Why is it important to REDUCE and REUSE?

“Reduce, Reuse, Recycle” is a familiar phrase but what does it really mean?  REDUCE is the most important action we can take – to reduce the amount of trash you throw away.  Be a smart shopper.  Choose items with less packaging.  Avoid having to throw out food waste.  Buy in bulk when possible rather than individually wrapped items.  Then REUSE is next to extend the useful life of something by reusing it.  Sell or donate to let someone else use it.  Repair or repurpose the item to get the most out of its useful life. 

The most effective way to reduce waste is to not create it in the first place. Making a new product requires a lot of materials and energy – raw materials must be extracted from the earth, and the product must be fabricated then transported to wherever it will be sold. As a result, reduction and reuse are the most effective ways you can save natural resources, protect the environment and save money. (Source: https://www.epa.gov/recycle/reducing-and-reusing-basics#main-content )

What do we RECYCLE in Bermuda?

When the trash truck comes, your household garbage is taken to the Tynes Bay Waste-to-Energy Facility where it is burned in a controlled system to generate electricity.  Therefore, it is important to separate out any non-burnable items from your household waste.  You should rinse out all TIN, ALUMINIUM and GLASS items and put them together into a blue recycling bag for bi-weekly curbside collection.  The tin and aluminium are sorted at the processing plant located at the Government Quarry in Hamilton Parish.  These items are exported and sold in the USA which earns some revenue for the Bermuda Government.  The glass is crushed and used locally as a substrate for drainage in construction projects, instead of the need for imported gravel.  Recycling these items means that the resource materials can be used again at a fraction of the cost of using raw materials.  

In Bermuda, you can also recycle:

  • household batteries (drop in the collection tubes at pharmacies and grocery stores)
  • vehicle batteries and window air-conditioners (at Tynes Bay Public Drop-Off)
  • computers and office photocopy machines (through special arrangement with recycle@gov.bm or by calling (441) 278-0560.


We do not recycle plastics in Bermuda for several reasons. 

(1) We are not trying to divert plastics from a landfill.  Other countries separate out plastics in an effort to recycle them because it is important to keep them out of landfills.  Plastics do not biodegrade and can leach toxins into the soil and ground water if put into landfills. 

(2)  Plastics recycling is flawed; it’s a complicated process that does not include many of the seven types of plastics and may involve a large carbon footprint of transportation, costs, and big use of other natural resources.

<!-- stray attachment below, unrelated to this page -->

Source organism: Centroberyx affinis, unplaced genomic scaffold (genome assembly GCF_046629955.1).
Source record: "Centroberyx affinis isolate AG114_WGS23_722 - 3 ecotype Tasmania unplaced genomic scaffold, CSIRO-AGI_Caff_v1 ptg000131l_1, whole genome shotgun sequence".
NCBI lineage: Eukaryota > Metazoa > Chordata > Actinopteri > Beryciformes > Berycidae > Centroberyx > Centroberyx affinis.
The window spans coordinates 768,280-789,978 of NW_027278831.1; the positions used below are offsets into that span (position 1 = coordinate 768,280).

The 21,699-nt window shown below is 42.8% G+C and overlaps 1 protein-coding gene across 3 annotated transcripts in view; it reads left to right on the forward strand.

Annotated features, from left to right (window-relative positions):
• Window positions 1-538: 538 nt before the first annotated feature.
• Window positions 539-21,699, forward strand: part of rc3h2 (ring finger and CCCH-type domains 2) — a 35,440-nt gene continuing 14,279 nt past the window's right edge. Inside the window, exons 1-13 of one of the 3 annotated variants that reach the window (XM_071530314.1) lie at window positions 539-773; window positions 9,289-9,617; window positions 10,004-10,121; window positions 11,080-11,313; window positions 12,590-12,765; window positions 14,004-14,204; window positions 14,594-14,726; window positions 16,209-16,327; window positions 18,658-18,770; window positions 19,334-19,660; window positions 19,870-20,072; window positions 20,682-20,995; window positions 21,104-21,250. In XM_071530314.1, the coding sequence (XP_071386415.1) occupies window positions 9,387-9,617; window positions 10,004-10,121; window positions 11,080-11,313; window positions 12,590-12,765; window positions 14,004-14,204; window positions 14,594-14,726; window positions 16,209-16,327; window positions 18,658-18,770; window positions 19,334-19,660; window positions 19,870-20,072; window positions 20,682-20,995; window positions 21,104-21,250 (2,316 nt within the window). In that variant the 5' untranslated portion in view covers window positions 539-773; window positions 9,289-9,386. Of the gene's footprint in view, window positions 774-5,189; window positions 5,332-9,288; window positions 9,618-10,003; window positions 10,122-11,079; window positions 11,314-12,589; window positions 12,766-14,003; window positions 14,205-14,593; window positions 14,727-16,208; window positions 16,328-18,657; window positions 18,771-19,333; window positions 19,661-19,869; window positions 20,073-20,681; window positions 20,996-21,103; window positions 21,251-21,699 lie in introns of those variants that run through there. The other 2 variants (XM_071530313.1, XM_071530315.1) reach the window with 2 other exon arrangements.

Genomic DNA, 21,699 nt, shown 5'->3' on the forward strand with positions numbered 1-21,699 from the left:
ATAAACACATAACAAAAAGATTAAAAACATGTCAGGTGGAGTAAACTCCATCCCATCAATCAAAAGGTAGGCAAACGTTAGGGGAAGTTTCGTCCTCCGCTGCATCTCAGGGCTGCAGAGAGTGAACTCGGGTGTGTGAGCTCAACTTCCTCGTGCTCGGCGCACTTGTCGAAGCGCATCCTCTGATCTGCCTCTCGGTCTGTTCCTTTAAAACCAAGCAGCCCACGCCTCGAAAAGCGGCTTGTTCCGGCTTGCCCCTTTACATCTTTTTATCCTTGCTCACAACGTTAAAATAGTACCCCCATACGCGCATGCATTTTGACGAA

(3) Often what the consumer sends to be recycled ends up in a foreign country being burned for energy in an uncontrolled incinerator. 

(4) Lastly and more importantly, plastic has good calorific value to be burned quickly to generate energy (electricity) if done in a regulated emissions-controlled incinerator which is what we have in Bermuda.  In that sense, we “reuse” plastics right here at home to support Bermuda’s energy needs.

Melting or burning plastics at low temperatures (200 – 350 degrees Celsius) in a burn barrel or bonfire is very dangerous to your health because the plastic may smolder and emit toxic fumes that contain dioxins which are known carcinogens.  The Tynes Bay Facility safely burns plastics at a very high temperature (800 degrees Celsius) in a closed-loop system.  Our Tynes Bay Waste-to-Energy Facility is a renewable energy source for Bermuda’s energy needs.

What is the most littered item in Bermuda?

Cigarette butts are the most littered item in Bermuda.  Many people mistakenly think that cigarette filters are made from cotton and will disintegrate quickly.  That is not true.  The filters are made from a special type of plastic called cellulose acetate and can take about 10 years to degrade. Meanwhile if they have been carelessly tossed onto the road, it is likely they will be swept down a storm drain the next time it rains.  From there they will float out to sea and a bird or turtle will mistake it for food.  Plastic, like this, is killing our wild animals and marine life.

The second most littered item in Bermuda is glass bottles – beer bottles.   Archeologists studying ancient civilizations have been able to carbon date glass to be 1,000 years old.  So potentially all those beer bottles lying in the woods and along our roadsides could be there for a very long time!  Not just an ugly blight but a human health hazard too, they trap rainwater and are a breeding ground for mosquitoes.  It only takes a tablespoon of water and 10 days to hatch a batch of mosquito larvae.  Other critters like tree frogs or Bermuda skinks might crawl into the glass bottles and die when they become trapped inside.

What are the best ways to help the environment?

One easy way to take action to protect the environment is to join a KBB Clean Up.  Everyone from age 2 to 92 is welcome to participate.  Students can earn Community Service credit for school.  It’s a great way to get the whole family involved in an outdoor activity.  This is a rewarding volunteer activity because you can see the results of your labour right away! 

Of course, the best way is to never litter in the first place!  But you can help to pick up litter when you see it, and join any of the monthly KBB Clean Ups that are scheduled https://www.kbb.bm/clean-ups/

Other ways to help protect the environment:

  • Use a reusable shopping bag for groceries and retail
  • Use a reusable water bottle and lunch container
  • Say “No thanks” to unnecessary packaging, particularly single-use plastics
  • Report any bad areas of littering or illegal dumping to KBB